Active shooter rundown hosted at Chamber of Commerce

Published 3:46 pm Friday, September 1, 2017

The Decatur County Chamber of Commerce hosted an active shooter in the workplace seminar Wednesday, where everyone was taught the key to surviving: Run. Hide. Fight.

BPS Captain, Ryan Wimberly began the seminar by discussing some of the most prominent active shooting events over the years such as, the Columbine shooting, the Sandy Hook School shooting and the Aurora, Colorado theater shooting. He explained how some of these events changed the way they handle active shootings. Approximately 200 active shootings have taken place between 2000-2017.

While there is no one profile for an active shooter, the number one indicator is that they are facing some sort of personal grievance, Wimberly said. They didn’t get the promotion they were entitled to, they didn’t get the raise or they felt under appreciated. The Columbine shooting was proof of that, when the two young men felt they were at the bottom of the social status and would change the way things were. They feel life isn’t worth it anymore.

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While individuals who have noticed the behavioral pattern of an active shooter can report it, that does not mean police can arrest the person. They can put him on a watch list, but multiple agencies have come up with a mechanism in case of the event. Run. Hide. Fight.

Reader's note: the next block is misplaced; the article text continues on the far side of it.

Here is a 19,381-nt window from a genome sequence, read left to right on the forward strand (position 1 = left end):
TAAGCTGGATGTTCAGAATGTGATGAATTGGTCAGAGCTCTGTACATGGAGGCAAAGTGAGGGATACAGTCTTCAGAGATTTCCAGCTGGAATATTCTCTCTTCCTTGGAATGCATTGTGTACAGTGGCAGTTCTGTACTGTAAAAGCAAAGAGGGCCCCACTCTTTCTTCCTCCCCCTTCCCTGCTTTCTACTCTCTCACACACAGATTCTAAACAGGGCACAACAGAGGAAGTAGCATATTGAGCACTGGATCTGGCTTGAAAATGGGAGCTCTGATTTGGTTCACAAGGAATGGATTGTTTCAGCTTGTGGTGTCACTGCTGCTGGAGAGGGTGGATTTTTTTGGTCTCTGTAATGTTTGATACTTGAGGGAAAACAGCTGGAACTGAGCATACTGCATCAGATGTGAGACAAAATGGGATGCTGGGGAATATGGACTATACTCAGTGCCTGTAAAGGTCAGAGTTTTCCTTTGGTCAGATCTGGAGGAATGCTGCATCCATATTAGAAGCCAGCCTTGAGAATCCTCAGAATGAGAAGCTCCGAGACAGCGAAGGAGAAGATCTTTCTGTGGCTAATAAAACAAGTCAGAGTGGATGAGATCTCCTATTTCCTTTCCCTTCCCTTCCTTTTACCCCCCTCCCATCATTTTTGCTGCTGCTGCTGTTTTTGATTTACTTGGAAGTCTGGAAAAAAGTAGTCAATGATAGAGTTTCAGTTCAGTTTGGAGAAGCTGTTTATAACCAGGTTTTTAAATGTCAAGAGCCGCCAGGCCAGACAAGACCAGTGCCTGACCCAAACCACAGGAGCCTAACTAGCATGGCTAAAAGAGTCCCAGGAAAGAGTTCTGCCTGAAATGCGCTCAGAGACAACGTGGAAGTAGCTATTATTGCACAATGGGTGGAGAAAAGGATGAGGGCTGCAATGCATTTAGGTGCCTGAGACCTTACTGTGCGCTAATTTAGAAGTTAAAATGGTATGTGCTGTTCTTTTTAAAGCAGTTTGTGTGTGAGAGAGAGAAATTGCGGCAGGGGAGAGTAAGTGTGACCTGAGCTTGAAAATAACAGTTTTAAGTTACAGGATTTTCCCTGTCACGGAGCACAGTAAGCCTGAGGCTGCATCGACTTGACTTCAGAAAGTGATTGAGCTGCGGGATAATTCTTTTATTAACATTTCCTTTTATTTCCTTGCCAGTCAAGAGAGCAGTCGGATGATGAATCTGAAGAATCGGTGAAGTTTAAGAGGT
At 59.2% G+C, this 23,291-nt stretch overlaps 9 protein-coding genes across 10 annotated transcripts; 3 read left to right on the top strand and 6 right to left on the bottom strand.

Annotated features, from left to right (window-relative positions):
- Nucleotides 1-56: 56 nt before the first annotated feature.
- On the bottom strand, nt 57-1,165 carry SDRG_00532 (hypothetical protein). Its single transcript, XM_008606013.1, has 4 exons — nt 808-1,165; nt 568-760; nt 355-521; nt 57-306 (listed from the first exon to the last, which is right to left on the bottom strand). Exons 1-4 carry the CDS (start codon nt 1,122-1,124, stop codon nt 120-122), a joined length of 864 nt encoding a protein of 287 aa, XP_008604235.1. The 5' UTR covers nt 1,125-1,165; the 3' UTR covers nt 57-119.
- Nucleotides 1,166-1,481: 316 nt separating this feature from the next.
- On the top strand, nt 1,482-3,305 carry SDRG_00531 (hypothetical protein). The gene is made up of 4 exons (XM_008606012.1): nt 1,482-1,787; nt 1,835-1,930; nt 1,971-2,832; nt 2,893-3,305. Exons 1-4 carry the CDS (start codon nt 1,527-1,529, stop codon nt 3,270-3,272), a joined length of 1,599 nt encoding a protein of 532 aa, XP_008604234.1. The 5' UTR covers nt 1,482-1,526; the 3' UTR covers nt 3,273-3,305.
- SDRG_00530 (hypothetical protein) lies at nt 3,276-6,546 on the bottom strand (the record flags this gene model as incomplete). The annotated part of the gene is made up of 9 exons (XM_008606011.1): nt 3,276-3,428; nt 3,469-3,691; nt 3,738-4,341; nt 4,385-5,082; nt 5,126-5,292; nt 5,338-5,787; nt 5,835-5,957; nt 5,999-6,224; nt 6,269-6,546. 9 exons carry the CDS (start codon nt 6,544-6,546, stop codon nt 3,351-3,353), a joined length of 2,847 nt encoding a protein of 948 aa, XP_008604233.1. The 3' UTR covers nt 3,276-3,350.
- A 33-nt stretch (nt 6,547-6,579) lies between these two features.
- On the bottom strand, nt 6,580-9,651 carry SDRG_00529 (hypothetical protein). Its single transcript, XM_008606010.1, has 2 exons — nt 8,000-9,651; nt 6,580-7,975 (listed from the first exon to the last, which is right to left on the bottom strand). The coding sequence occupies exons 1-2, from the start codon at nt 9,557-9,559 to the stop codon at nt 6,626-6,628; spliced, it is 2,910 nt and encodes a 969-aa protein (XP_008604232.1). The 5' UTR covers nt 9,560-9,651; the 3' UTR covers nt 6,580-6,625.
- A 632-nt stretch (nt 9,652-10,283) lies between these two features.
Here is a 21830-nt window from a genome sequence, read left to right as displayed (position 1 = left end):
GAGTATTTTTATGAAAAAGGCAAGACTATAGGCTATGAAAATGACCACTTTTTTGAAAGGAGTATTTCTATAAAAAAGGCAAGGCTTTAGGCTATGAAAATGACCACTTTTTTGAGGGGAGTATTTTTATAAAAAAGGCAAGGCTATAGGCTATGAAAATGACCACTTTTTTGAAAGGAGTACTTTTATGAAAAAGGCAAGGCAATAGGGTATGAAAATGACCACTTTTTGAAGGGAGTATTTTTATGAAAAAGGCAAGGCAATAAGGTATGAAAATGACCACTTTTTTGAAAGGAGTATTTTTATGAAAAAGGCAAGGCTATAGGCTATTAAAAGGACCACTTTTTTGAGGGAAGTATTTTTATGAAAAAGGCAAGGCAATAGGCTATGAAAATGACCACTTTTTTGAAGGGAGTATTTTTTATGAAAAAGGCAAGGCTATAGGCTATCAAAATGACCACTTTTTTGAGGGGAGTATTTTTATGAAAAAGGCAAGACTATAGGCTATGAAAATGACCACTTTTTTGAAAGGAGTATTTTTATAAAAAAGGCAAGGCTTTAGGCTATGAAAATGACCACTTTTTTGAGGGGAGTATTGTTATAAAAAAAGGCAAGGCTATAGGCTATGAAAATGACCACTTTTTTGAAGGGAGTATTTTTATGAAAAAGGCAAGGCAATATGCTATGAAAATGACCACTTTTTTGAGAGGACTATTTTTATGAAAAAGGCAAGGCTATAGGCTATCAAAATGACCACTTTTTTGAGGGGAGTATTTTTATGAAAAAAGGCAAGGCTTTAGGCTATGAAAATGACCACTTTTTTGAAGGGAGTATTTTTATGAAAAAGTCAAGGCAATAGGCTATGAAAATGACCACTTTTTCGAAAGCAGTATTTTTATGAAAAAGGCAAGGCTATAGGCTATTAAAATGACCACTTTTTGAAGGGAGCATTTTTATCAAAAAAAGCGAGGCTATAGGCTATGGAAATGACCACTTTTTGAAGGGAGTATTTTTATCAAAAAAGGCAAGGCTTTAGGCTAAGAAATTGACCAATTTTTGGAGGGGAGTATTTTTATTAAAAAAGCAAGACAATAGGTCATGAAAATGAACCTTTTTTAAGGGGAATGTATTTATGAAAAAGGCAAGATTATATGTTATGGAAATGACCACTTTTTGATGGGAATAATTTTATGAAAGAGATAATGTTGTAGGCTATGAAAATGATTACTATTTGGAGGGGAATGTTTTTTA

The first step is to run. If there is an escape path, attempt to evacuate. Evacuate whether others agree to or not and leave belongings behind. If possible, help others escape and prevent others from entering the area. Once clear of the area, call 911.

The second step is to hide, if evacuation is not possible. People should lock and/or blockade the door, silence their cell phone, hide behind large objects and remain quiet. The hiding place should be out of the shooter’s view, provide protection if shots are fired in their direction and not trap or restrict options for movement.

As a last resort, people can attempt to incapacitate the shooter. They need to act with physical aggression, improvise weapons and commit to their actions.

One of the key points to realize is when law enforcement arrives their main goal is to take out the shooter. Help is on the way, but they cannot stop and assess the wounds of others while looking for the shooter.

Wimberly wants everyone to remember these key points and focus on pre-planning. When the time arrives, if no one has a plan it only creates for more chaos. Wimberly, along with other members of BPS can come assess businesses and help develop a plan in the case of an active shooter; he can also help implement drills to identify what issues may arise. For more information on how to develop an active shooter plan, people can contact BPS.